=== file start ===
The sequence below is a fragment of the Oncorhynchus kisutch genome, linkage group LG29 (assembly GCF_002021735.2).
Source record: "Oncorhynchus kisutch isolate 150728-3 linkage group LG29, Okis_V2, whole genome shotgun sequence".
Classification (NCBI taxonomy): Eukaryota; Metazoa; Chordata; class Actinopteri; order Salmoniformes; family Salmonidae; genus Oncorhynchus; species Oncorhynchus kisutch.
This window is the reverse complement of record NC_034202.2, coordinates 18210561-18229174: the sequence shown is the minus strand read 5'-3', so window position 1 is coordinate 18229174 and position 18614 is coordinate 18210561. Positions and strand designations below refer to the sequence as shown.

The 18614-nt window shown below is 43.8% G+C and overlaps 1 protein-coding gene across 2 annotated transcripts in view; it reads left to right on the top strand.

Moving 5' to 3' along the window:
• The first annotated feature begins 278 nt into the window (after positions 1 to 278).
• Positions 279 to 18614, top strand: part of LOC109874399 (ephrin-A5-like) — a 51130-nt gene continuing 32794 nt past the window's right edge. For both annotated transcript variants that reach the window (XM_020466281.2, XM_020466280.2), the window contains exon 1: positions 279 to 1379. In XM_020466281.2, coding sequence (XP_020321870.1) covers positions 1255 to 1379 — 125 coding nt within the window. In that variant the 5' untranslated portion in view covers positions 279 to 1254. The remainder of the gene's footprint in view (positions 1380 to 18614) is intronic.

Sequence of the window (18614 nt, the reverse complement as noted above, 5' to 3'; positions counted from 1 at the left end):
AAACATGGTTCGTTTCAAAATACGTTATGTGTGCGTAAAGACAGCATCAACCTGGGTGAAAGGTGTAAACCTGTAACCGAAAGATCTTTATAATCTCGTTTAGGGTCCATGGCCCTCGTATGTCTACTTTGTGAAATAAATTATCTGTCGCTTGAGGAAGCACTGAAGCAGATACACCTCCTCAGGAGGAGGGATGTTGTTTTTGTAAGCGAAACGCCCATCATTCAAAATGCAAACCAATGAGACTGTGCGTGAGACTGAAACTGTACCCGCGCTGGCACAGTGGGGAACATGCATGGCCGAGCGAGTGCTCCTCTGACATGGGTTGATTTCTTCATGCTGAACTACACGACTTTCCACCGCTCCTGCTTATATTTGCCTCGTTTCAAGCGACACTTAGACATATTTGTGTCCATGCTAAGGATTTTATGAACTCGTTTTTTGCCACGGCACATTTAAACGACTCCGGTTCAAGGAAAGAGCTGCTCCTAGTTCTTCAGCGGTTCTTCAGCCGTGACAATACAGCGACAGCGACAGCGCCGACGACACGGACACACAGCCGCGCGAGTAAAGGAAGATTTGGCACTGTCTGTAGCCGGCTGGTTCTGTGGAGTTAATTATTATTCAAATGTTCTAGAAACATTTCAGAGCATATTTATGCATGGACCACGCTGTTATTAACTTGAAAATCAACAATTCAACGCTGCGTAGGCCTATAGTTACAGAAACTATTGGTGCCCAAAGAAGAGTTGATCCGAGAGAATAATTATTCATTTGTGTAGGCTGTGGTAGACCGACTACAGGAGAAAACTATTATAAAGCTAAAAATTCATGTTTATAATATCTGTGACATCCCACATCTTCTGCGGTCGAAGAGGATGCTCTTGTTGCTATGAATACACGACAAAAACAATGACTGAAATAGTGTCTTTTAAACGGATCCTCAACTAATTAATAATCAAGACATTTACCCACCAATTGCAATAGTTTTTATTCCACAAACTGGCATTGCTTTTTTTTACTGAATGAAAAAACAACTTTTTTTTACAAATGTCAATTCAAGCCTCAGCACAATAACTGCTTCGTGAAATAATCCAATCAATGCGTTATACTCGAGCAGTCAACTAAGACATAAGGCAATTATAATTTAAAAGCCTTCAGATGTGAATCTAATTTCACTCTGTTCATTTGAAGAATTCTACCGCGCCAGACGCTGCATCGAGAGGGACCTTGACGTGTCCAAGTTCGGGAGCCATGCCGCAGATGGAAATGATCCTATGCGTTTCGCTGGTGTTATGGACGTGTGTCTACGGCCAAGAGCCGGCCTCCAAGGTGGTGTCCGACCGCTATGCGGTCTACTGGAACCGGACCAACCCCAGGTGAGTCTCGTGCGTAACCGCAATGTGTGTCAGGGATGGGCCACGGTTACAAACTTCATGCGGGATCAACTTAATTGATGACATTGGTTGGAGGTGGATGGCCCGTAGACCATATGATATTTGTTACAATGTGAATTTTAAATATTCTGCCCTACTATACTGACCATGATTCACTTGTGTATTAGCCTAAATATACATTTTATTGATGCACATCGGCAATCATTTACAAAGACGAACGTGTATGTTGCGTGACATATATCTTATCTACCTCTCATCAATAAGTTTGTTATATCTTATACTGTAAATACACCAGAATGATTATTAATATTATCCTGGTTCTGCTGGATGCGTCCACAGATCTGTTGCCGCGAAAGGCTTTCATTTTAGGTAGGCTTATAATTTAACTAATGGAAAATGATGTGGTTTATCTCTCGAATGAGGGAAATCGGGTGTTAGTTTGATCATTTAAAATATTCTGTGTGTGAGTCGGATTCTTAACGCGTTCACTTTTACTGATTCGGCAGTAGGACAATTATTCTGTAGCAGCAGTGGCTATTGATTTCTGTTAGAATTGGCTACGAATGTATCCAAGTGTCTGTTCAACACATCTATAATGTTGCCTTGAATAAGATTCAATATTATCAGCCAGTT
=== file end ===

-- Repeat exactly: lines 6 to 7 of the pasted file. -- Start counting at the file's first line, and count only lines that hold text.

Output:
Moving 5' to 3' along the window:
• The first annotated feature begins 278 nt into the window (after positions 1 to 278).